One of the most common uses of IoT technology in the consumer economy is to improve customer service. Enterprises use it to improve the efficiency of their distribution channels by implementing a variety of systems, such as inventory management and product tracking. In addition, construction sites and cars are also using IoT to monitor their environments to reduce downtime and improve their overall performance.

Other industries that use IoT primarily include government facilities, transportation systems, and healthcare systems. Through the use of IoT, these organizations can improve the efficiency of their operations and increase the effectiveness of their systems. The technology can help the consumer economy by enhancing the service provided by their organizations.

The connectivity and data technology has also improved, with devices now capable of handling and storing large amounts of data. The ability to process and analyze data is becoming more sophisticated. Various factors such as the evolution of cloud technologies and the increasing capacity of storage systems have made it easier for devices to store and process data.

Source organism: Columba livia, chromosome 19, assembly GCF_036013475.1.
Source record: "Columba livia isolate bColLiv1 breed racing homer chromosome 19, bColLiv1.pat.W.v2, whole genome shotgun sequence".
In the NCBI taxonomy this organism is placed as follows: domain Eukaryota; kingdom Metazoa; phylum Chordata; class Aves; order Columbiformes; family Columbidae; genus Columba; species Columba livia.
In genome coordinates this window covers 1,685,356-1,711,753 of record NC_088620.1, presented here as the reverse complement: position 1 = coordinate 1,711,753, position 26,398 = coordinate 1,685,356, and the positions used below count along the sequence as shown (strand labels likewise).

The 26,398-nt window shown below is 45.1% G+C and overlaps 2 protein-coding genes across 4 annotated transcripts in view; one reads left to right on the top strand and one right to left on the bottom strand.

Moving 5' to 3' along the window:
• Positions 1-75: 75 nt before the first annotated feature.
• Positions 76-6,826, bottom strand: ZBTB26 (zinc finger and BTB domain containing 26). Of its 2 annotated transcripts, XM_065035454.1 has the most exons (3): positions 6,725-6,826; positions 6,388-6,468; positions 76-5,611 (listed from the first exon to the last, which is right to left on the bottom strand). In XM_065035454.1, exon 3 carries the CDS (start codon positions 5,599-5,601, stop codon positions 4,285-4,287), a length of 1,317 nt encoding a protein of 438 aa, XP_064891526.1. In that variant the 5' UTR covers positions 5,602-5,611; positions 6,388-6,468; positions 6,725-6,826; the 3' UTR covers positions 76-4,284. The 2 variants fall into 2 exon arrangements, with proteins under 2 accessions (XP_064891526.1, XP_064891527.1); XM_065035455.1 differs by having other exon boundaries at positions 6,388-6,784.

The increasing number of companies and organizations investing in the development of IoT devices is expected to continue to increase, and this will help them gain a competitive advantage and develop new solutions that will significantly impact the consumer economy.

Guest Post by Joshua Kennedy

When we think of the term "metaverse", the mind often drifts to images of the matrix, modern-day gaming experiences, or the movie "Ready Player One", which was a fairly good watch all things considered. However, concepts such as virtual reality (VR), augmented reality (AR), and the metaverse are all associated with informal gaming circles or the immersive experience you get at a science and technology fair.